As a result, many riders back in the day would simply remove the catalysts from their bikes in order to get the most free-flowing exhaust. Nowadays, however, more and more jurisdictions are forcing people not to tamper with catalysts, so the aftermarket has started to meet those EPA requirements for certain states and play around with high-flow catalysts.

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Kennedy’s company, for instance, has been developing what it calls a “high flow, double-matrix catalyst” in order to maximize power while reducing heat near the rider’s legs.

“Through developmental process, we learn that [a] specific design catalyst really helps improve torque through delivery and mid-range and far more responsive acceleration. And so, we’ve engineered those systems to have the catalyst as far back from the rider as possible to ensure the rider comfort from the heat, especially compared to stock systems,” he explains.

Other companies, like S&S, have focused on trying to adhere to federal regulations without sacrificing power. “The last few years have seen the rise of high-performance exhaust that remain emissions-complaint,” Zemla states. “We can still make power and sound without offending state and federal laws.”

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Aside from the world around catalysts, Welch says that over the past decade or so, baffles have gotten more technical and complicated. In the off-road world, the use of resonators on exhaust systems to help round out power delivery and mitigate some of the noise have come into play.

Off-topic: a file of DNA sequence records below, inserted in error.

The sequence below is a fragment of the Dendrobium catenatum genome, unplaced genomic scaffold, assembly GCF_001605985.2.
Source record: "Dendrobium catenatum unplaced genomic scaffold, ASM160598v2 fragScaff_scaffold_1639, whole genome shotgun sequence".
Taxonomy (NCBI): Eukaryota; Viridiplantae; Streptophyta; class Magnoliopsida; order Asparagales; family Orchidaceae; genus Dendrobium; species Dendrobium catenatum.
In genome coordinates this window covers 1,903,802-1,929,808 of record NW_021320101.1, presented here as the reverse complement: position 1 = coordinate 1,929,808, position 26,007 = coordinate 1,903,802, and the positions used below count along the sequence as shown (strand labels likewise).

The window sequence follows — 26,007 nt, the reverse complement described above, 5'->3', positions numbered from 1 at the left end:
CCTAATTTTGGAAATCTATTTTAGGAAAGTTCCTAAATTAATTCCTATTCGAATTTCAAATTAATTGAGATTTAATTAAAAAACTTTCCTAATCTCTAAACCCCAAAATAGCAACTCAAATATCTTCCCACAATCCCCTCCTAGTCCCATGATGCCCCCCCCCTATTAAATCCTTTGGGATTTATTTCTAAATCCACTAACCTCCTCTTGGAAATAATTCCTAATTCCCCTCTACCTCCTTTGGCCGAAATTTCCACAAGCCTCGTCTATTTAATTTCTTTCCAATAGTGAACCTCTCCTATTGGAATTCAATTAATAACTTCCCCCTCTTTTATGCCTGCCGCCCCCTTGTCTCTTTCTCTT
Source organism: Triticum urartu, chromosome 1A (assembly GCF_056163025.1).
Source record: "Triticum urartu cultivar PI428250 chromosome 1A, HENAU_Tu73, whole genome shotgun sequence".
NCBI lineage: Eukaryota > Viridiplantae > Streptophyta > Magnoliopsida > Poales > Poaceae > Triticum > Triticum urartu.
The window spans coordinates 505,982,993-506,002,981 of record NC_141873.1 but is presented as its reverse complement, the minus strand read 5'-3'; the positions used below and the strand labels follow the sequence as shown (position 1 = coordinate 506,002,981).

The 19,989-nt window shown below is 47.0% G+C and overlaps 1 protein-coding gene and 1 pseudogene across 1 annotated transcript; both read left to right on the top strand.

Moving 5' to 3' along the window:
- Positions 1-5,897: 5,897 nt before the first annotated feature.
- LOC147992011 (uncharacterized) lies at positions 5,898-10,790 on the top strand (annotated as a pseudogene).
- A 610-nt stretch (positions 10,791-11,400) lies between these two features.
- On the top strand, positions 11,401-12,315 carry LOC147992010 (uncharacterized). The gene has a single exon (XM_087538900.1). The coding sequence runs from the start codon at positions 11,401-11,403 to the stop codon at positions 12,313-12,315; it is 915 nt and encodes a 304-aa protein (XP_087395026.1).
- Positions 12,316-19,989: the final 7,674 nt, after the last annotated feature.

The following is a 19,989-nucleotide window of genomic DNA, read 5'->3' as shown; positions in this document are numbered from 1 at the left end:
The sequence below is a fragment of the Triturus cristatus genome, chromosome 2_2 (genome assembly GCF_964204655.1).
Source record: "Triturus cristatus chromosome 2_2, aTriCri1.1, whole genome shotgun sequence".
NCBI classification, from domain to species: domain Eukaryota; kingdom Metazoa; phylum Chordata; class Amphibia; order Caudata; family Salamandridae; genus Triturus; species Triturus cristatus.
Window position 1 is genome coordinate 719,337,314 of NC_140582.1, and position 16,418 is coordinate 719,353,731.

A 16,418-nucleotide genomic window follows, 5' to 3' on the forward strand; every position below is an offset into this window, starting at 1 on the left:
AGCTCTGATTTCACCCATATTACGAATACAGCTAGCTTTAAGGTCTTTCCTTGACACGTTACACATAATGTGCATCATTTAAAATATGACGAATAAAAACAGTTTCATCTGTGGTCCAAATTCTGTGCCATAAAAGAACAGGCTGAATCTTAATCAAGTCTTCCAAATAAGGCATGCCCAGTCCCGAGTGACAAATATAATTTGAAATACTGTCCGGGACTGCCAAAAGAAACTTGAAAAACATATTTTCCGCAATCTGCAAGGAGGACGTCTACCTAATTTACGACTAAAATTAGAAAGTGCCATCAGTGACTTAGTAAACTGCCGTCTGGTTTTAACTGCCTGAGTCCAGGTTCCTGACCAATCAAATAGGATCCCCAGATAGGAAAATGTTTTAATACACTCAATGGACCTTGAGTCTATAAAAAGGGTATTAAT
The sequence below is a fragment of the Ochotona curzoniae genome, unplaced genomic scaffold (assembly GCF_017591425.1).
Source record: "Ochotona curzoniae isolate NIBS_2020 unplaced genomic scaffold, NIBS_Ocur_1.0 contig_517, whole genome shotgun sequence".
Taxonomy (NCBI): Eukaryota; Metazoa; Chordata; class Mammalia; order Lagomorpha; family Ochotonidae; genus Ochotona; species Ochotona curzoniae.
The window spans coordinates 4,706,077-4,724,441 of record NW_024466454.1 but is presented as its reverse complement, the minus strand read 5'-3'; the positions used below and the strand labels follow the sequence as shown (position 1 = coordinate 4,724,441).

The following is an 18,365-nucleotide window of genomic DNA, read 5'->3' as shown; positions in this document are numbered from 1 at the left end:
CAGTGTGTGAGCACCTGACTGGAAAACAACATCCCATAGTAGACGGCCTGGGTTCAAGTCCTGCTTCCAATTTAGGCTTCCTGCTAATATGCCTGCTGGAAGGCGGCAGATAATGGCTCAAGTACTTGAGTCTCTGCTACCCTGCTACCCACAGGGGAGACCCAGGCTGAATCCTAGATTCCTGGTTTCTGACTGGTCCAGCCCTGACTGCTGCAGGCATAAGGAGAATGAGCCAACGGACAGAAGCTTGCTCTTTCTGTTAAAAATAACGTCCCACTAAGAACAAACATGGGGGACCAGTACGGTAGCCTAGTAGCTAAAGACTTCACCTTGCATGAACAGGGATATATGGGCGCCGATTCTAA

Stock exhaust systems have always had a bad reputation for being quiet and less powerful than aftermarket systems because of the regulations to which original equipment manufacturers (OEM) must adhere. However, Welch adds, because of the amount of work and technology the engineers at OEMs are doing, stock exhausts have gotten much better than they used to be. At the same time, the aftermarket systems have kept pace, and to this day, experts agree they will perform much better than stock systems.

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“Exhaust systems are really the best investment that you can do for your bike, dollar for dollar,” Valencia concludes. Ensure your customers know this about exhausts, and for those who already do, be sure to keep the pipes for your popular vehicle models in stock, because customers will be looking to change them out.